Frequently, low-lying ridges and processes emanate from the base of the TOT (Fig. 5C). Along these ridges are found incipient superstructures (OSS microforms?) that give us a clue as to their formation. A closer look reveals a series of eminences rising up around foramina that, in this case, are vascular canals (Fig. 5D), on which one can observe a resorptive wall on one of the vascular floors (arrow). This occurs when vessels are drifting, during growth, relative to the surrounding bone. A yet closer look at the groove on the right reveals resorption, as characterized by anisotropic resorption bays, along the wall and partly down to the floor of the groove (Fig. 5E). This is a very common observation around the occipital, for example, on the TOT, adjacent to the TOT, and elsewhere on the squamous occipital.
Evident remodeling around blood vessel canals is an indication that vessels have changed their relative position during growth of the apparent microforms and/or the growth of the individual. The latter possibility raises the issue that these microscopic superstructures may start to develop in juveniles. We cannot address this question adequately, as we have not yet examined many subadults. To date, the youngest individual for whom we have recorded a moderate development of PR is a 15- to 16-year-old male (likely) Chamorro from Guam (Camp Watkins Road Project, Burial No. 6B) of uncertain dating (PHRI, n.d.). The youngest individual we have seen with moderate degrees of development for both TOT and TSP is an approximately 18-year-old Chamorro male from Guam (Gogna-Gun Beach, Burial No. B117), who likely dates from the 10th to 15th centuries (Anderson, 1992).
Remarkably, SEM surveys of the occipital squamous surface—beyond the boundaries of the TOT—reveal the very beginnings of the vermiculate pattern (so readily observed on the TOT surface), practically everywhere (Fig. 6A). At their most incipient stage, small protrusions rise up and around low-lying ridges, particularly around vascular canals, as mentioned above. A closer look at one of these structures reveals a bleb of vermiculate bone, appearing as a semicircular mass with a trailing ridge (Fig. 6B). To the left of this mass, one can see a vascular groove, which partially undercuts the edge, traversing into the interior, and finally penetrating the bone. This pattern can be found practically everywhere on the squamous surface of the occipital bone (Fig. 6C). Linear arrays of ridges are also consistently observed on the surface, presumably in relation to inserting collagen fiber bundles from muscles and tendinous sheaths (Fig. 6D). In these cases, from the least to the most developed, it appears as if bone formation is concentrated between bundles.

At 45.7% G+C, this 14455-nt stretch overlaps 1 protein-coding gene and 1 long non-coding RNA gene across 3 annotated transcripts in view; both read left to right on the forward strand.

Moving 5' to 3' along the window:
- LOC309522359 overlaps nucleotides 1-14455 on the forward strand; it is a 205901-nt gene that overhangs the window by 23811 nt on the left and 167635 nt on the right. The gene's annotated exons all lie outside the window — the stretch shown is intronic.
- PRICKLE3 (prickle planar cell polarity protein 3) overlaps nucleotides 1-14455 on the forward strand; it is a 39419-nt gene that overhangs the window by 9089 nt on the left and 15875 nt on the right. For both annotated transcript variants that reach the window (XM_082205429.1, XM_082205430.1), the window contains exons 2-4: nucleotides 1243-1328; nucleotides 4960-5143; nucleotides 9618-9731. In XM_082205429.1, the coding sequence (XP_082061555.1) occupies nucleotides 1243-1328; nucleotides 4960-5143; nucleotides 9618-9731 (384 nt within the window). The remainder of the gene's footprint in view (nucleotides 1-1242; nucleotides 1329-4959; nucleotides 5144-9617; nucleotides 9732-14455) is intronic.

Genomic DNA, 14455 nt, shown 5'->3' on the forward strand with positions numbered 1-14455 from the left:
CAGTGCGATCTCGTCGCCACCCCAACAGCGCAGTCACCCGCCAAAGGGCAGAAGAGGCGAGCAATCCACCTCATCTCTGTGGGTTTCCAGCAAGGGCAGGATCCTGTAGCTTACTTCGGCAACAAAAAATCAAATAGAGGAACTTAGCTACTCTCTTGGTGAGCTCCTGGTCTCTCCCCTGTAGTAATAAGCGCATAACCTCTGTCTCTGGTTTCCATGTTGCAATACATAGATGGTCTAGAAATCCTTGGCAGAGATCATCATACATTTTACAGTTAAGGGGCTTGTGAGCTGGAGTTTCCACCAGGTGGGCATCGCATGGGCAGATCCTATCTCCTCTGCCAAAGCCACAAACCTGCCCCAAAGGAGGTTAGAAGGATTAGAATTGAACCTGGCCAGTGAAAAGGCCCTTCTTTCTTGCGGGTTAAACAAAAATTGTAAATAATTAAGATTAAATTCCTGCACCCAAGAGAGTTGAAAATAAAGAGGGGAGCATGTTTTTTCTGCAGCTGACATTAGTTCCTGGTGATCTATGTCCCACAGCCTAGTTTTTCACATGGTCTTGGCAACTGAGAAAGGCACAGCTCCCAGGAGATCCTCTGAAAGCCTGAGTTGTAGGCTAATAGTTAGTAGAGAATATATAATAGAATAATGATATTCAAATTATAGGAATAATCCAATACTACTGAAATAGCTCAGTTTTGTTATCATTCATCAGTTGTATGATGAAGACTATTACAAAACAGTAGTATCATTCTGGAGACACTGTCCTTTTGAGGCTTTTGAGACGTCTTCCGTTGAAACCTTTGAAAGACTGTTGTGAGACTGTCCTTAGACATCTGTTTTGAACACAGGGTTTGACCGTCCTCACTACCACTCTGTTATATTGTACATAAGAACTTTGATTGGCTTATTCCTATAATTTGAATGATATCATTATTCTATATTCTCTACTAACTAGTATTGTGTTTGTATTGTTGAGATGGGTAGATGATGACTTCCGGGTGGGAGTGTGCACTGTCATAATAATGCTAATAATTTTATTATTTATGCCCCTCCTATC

In summary, the analysis of SEM images of the Nansay-4 occipital bone reveals a systemic effect on all periosteal surfaces thus far examined. Vermiculate ridges and mounds of bone matrix were formed and mineralized in association with the vasculature of this cranial bone. Rapid bone formation is typically associated with a bone surface saturated with capillary vessels (Bromage, 1984); however, the vessels associated with the vermiculate ridges are substantially larger than capillaries, indicating that the rate of bone formation was deliberate and slow. The vermiculate bone formation seems to not have been particularly related to specific muscle or tendon insertions; however, because much of the surface of this bone is covered in muscle and nuchal ligament, the effect of numerous collagenous insertions from the periosteum—too small to be observed by conventional SEM—cannot be ruled out as a mediator of mechanical stress conduction to the bone. However, as the associations of these peculiar bone structures are with the vasculature passing through the bone cortex, the microanatomical evidence suggests a systemic cause, affecting the entire bone surface.
In over 30 years of conducting SEM surveys on human and other primate crania, T.G.B. has never before encountered such surface patterning. Such novel and unexpected microanatomy, pointing to a systemic effect in the expression of OSS, compounds their enigma, given that their relationship to musculoskeletal stress remains apparent at the macroscopic level. Activity induction finds support from the spatial association of OSSs with enthesis sites for the SCM, upper trapezius, and superior oblique muscles and from recent investigations of OSS expression in relation to humeral robusticity, serving as a proxy for musculoskeletal exertion and strength (Heathcote et al., 2012b, p 56). Heathcote et al. (2012b) reported a significant positive correlation (r = 0.70; P < 0.003) between cumulative scores for OSS development and indices of humeral robusticity in protohistoric Chamorros, whereas Weiss (2010) found a significant correlation (r = 0.29; P < 0.05) between lesser expressions of the same cranial muscle markers and cross-sectional robusticity of humeri in California Amerinds.